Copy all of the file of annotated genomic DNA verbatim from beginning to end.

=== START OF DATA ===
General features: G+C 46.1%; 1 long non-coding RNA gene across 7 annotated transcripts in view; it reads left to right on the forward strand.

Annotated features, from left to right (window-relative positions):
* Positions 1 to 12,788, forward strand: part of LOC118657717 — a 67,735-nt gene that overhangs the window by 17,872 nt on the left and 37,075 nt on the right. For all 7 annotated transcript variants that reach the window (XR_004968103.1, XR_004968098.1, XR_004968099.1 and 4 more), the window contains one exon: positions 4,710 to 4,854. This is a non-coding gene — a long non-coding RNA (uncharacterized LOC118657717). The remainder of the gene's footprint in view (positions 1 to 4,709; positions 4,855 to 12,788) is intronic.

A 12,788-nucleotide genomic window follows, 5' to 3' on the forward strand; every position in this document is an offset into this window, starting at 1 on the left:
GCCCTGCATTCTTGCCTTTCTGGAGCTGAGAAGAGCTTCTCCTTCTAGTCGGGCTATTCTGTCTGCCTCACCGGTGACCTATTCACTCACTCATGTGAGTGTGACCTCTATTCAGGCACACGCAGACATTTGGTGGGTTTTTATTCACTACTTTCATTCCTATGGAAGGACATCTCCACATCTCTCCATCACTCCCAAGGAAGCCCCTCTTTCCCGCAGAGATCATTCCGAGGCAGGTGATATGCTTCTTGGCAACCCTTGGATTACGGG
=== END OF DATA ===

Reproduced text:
General features: G+C 46.1%; 1 long non-coding RNA gene across 7 annotated transcripts in view; it reads left to right on the forward strand.

Annotated features, from left to right (window-relative positions):
* Positions 1 to 12,788, forward strand: part of LOC118657717 — a 67,735-nt gene that overhangs the window by 17,872 nt on the left and 37,075 nt on the right. For all 7 annotated transcript variants that reach the window (XR_004968103.1, XR_004968098.1, XR_004968099.1 and 4 more), the window contains one exon: positions 4,710 to 4,854. This is a non-coding gene — a long non-coding RNA (uncharacterized LOC118657717). The remainder of the gene's footprint in view (positions 1 to 4,709; positions 4,855 to 12,788) is intronic.

A 12,788-nucleotide genomic window follows, 5' to 3' on the forward strand; every position in this document is an offset into this window, starting at 1 on the left:
GCCCTGCATTCTTGCCTTTCTGGAGCTGAGAAGAGCTTCTCCTTCTAGTCGGGCTATTCTGTCTGCCTCACCGGTGACCTATTCACTCACTCATGTGAGTGTGACCTCTATTCAGGCACACGCAGACATTTGGTGGGTTTTTATTCACTACTTTCATTCCTATGGAAGGACATCTCCACATCTCTCCATCACTCCCAAGGAAGCCCCTCTTTCCCGCAGAGATCATTCCGAGGCAGGTGATATGCTTCTTGGCAACCCTTGGATTACGGG